Has the Time for Consolidation Come and Gone?
Research shows that state policies that broadly push mergers of schools and districts will not save money and will likely lower the quality of education – especially for the poor
BOULDER, CO (February 1, 2011) – Policies that promote school consolidation are likely to do more harm than good, conclude the authors of a new policy brief published today by the National Education Policy Center (NEPC) at the University of Colorado at Boulder. Consolidation of Schools and Districts: What the Research Says and What It Means, authored by Craig Howley, Jerry Johnson, and Jennifer Petrie of Ohio University, provides a comprehensive review and analysis of research literature on school consolidation.
The brief comes at a time when policymakers, driven in part by a desire to save money, are showing renewed interest in school consolidation. At least eight states have considered or enacted consolidation proposals in recent years despite strong evidence that school and district consolidation does not generally save money. Howley, Johnson and Petrie point out that since the mid-20th century school consolidation has advanced rapidly. In 1931 there were 117,500 U.S. school districts. By 1997 there were only 14,000 districts. Correspondingly, in 1869, 6.87 million students were enrolled in 100,000 public schools; by 1999, 47.9 million students were enrolled in just 65,000 public schools.
For decades, consolidation was championed by school reformers as a way to provide more comprehensive education and to provide other benefits, such as single-grade classes and greater professionalization among teachers and administrators alike. But since 1970, according to the brief’s authors, research findings have raised significant questions about the benefits of consolidation. They note that “contemporary research, as a body and almost to a study, has not recommended consolidation as either a way to save tax dollars or to improve the outcomes or quality of schooling.” “Research on the effects of contemporary consolidation suggests that new consolidation is likely to result in neither greater efficiency nor better instructional outcomes—especially when it results from state policy that implements large-scale forced consolidation,” the authors write. “The consolidation strategy seems to have reached the point at which markedly diminished returns should be anticipated.”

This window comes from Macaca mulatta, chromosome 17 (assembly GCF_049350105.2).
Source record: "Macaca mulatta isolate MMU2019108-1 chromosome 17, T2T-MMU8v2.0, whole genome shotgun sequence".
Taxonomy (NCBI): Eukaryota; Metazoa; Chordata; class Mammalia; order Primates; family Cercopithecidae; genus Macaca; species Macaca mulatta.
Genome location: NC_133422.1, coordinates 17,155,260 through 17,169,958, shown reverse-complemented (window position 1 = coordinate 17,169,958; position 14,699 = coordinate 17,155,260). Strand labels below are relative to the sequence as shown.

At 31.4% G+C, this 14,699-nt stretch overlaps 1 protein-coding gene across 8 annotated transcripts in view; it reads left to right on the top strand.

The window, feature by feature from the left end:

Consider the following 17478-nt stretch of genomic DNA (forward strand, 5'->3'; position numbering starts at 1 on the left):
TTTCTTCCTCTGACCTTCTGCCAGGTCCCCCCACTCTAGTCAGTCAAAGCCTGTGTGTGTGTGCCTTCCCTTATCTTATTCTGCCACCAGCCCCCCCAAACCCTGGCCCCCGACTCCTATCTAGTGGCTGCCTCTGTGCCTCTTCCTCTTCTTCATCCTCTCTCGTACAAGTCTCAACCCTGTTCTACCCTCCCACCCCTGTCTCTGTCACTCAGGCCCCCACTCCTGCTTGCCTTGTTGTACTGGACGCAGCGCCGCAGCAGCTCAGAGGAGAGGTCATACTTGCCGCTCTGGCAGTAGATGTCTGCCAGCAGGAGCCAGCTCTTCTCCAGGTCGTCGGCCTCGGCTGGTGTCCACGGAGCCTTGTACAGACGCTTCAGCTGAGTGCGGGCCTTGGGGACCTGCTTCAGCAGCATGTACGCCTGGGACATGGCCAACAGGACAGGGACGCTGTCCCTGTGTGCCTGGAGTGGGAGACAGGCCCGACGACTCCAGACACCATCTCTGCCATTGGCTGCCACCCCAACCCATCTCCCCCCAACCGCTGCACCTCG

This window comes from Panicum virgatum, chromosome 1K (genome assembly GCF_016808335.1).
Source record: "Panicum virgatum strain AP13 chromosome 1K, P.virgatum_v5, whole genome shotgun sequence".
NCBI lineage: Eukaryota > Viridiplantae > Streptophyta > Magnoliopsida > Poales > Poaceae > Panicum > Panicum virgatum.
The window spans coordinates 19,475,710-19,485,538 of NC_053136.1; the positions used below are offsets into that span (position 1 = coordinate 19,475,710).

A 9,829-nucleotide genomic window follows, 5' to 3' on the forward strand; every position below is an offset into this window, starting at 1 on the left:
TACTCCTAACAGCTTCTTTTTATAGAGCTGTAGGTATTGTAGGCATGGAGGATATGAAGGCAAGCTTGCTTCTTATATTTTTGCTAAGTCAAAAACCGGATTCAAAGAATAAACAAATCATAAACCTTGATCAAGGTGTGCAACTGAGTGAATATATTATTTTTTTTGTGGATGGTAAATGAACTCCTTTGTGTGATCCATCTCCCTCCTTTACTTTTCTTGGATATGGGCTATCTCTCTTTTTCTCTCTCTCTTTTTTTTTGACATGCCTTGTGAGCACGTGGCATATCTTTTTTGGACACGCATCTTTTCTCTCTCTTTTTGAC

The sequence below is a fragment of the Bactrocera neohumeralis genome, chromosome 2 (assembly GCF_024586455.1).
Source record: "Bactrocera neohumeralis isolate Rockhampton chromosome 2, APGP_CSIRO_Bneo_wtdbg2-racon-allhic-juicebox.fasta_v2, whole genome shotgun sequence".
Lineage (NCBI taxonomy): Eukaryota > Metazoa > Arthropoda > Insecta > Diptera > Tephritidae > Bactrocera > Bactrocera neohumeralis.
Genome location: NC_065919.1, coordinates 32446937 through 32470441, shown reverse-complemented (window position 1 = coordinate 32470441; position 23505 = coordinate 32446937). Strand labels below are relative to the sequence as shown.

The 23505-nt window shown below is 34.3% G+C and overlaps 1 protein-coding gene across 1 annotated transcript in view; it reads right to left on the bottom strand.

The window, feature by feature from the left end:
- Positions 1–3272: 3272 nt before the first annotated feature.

The brief identifies a number of reasons for concern about further school and district consolidation. Research findings show that larger school and district sizes are associated with reduced rates of student participation, more dangerous school environments, lower graduation rates, and larger achievement gaps along lines of poverty, race and gender. Impoverished students, moreover, are especially hard hit, the authors write. A strong body of research evidence makes it clear that less affluent communities “often benefit from smaller schools and districts, and they can suffer irreversible damage if consolidation occurs.” In short, “state-level consolidation proposals appear to serve a public relations purpose in times of fiscal crisis, rather than substantive fiscal or educational purposes.”
The authors offer a series of recommendations, including that some especially large schools and districts consider deconsolidation to improve outcomes and achieve efficiencies; that policymakers treat with skepticism claims of widespread benefits of consolidation in cost savings or learning, in light of a large body research showing otherwise; and that even deconsolidation be considered only on a case-by-case basis “with attention to the devilish details that sweeping state policies cannot provide.”
Find Consolidation of Schools and Districts: What the Research Says and What It Means, by Craig Howley, Jerry Johnson, and Jennifer Petrie on the web at:
The mission of the National Education Policy Center is to produce and disseminate high-quality, peer-reviewed research to inform education policy discussions. We are guided by the belief that the democratic governance of public education is strengthened when policies are based on sound evidence. For more information on NEPC, please visit http://nepc.colorado.edu/. This policy/legislative brief was made possible in part by the generous support of the Great Lakes Center for Education Research and Practice (greatlakescenter.org).